Tuesday, 30 June 2009

Nice work... if you can get it

Today I have been mostly watching Star Wars Episode III: Revenge of the Sith, playing Lego Star Wars: The Complete Saga and reading various DK Star Wars Visual Guides, all in the name of research for my latest project.


Not bad for a day at the office, is it?

Friday, 26 June 2009

The British Fantasy Society's review of Human Nature

A new review of Pax Britannia: Human Nature found its way into my email inbox the other day, from the British Fantasy Society. And very happy I was to receive it too...

PAX BRITANNIA: HUMAN NATURE
By Jonathan Green
Published by Abaddon Books, £6.99
Reviewed by Adam J. Shardlow

Human Nature is rip roaring fun from cover to cover. The second in the Ulysses Quicksilver novels set in the world Magna Britannia, where Britain rules not only the waves but also the world and the stars through its empire and technical know how. Our intrepid hero embarks on a case involving the stealing of the Whitby Mermaid from Cruickshank's Cabinet of Curiosities. Quickly switching the locals from the drinking dens and poverty pits of London's East End to the windswept moors of Yorkshire, this Steampunk novel mixes together Frankenstein and Sherlock Holmes with a soup├žon of Jeeves and Wooster a dash of mad German scientist, a pinch of monster hound and the fruit from a beautiful woman to create a heady and yet decadent cocktail. The fop and bounder that is Ulysses is a resourceful and clever character, not too invincible that he becomes boring, riding above the adventure like a dynamic Scarlet Pimpernel whilst his side kick, the dour and yet resourceful man servant Nimrod, acts as the perfect foil. The pace of the novel is break neck, the writing witty and world building well crafted. Included in the novel is an additional Christmas short story, which adds rather than distracts from the main novel.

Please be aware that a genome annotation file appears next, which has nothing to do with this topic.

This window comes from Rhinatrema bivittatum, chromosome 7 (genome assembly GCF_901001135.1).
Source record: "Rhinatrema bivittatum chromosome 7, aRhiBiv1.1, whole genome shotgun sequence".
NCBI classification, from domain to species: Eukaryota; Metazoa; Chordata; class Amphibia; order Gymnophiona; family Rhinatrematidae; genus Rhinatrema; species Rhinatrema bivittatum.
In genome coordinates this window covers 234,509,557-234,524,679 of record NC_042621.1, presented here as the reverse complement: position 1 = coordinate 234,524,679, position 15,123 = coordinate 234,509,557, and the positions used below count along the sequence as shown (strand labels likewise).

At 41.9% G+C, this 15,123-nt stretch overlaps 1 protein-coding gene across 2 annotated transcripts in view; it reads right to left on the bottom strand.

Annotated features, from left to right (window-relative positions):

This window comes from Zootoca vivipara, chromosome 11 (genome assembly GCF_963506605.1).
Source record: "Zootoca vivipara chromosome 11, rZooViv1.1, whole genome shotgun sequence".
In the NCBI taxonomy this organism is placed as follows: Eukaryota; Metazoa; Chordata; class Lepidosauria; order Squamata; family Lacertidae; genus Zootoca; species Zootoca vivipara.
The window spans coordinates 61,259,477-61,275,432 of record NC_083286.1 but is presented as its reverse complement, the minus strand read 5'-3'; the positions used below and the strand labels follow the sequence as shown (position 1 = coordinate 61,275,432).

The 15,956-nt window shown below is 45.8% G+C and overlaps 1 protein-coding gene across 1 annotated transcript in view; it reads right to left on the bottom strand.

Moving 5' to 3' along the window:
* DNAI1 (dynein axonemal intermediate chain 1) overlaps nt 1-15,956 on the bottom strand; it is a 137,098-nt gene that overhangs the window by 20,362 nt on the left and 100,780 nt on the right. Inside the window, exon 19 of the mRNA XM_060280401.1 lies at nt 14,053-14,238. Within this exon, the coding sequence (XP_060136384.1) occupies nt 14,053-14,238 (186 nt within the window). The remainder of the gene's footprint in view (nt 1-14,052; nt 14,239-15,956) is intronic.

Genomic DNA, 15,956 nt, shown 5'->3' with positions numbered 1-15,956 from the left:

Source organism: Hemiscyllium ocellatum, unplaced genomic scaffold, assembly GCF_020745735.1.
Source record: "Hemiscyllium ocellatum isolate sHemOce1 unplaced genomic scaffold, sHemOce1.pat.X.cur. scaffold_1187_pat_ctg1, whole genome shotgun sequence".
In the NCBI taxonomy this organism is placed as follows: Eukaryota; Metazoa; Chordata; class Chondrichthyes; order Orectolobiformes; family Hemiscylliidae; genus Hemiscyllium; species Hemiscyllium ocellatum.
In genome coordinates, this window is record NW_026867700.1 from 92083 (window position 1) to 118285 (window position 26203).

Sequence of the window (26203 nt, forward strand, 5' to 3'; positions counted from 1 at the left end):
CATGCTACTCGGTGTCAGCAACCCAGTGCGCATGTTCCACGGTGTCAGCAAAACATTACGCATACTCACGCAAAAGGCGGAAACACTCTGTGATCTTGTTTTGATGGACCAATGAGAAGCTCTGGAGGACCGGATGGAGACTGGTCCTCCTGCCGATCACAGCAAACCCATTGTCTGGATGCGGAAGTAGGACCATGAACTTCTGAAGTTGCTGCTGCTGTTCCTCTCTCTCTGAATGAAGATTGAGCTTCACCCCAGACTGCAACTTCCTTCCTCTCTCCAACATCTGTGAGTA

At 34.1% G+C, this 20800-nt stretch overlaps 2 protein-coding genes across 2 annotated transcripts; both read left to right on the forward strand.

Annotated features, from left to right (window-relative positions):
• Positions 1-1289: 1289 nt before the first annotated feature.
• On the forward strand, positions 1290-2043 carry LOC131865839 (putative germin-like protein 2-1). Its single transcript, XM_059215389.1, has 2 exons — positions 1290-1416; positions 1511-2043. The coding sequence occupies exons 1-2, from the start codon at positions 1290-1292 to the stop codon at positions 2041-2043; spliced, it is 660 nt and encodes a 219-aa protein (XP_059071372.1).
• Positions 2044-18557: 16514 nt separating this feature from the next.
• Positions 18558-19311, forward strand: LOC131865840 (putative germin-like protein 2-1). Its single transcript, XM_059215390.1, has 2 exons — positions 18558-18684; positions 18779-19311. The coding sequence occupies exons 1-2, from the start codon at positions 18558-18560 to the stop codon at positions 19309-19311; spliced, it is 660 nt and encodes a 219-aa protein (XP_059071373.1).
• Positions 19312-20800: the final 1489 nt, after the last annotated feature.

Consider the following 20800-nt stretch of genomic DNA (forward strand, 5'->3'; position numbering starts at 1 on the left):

Tuesday, 23 June 2009

Watt-Evan's Laws of Fantasy

Whilst trawling the Internet the other day (when I probably should have been writing) I came across Lawrence Watt-Evan's Laws of Fantasy. Any budding fantasy authors out there would do well to have a read.

Watt-Evan's Laws of Fantasy
  1. Watt-Evans' First Law of Fantasy: Stories are about people.

  2. Watt-Evans' Second Law of Fantasy: People are never wholly good or wholly evil, and therefore characters should never be wholly good or wholly evil.

  3. Watt-Evans' Third Law of Fantasy: The basic human motivations are universal.

  4. Watt-Evans' Fourth Law of Fantasy: Everything other than the basic human motivations will vary, depending on the cultural setting.

  5. Watt-Evans' Fifth Law of Fantasy: Magic, like everything else, has rules.

  6. Watt-Evans' Sixth Law of Fantasy: If a story can be written without a fantasy element, then don't bother with the fantasy element.
If you would like to read more about the above laws and see what other snippets of advice Lawrence has to offer, click here.

The Supersizers Eat... Medieval

In the BBC series The Supersizers Eat... restaurant critic Giles Coren and writer and comedian Sue Perkins experience the food culture of years gone by. Last night they went back to medieval England to live the life of a Lord and Lady in their country manor.


It was up to Anglo-Saxon lookalike Martin Blunos (who also just happens to be a Michelin-starred chef) to cook all their food for the week, which included everything from roast cockentrice - a creation made from the forepart of a chicken sewn to the rear of a piglet - to peacock, coqz heaumez (helmeted cock), suckling pig, boar's head and hippocras.


Now, it just so happens that recipes for a number of things they ate can be found in What is Myrrh Anyway? So, if you fancy finding out what frumenty tastes like for yourself or you're curious about the health benefits of hippocras (a.k.a. ypocras) then why not pick up a copy today?


There was also much discussion - mainly with monks - about fasting and what the Medieval mind considers to be fish. This is also covered in What is Myrrh Anyway? as Christmas Eve was a fast day, and fish could be eaten on fast days.

What is Myrrh Anyway? - it's not just for Christmas!

Saturday, 13 June 2009

Pax Britannia review at Falcata Times

If you're a regular reader of this blog, then you're probably already a fan of the Pax Britannia series. But if you're a newbie and you still need convincing, then you could do worse than check out this very pleasing review by Gareth Wilson of Falcata Times.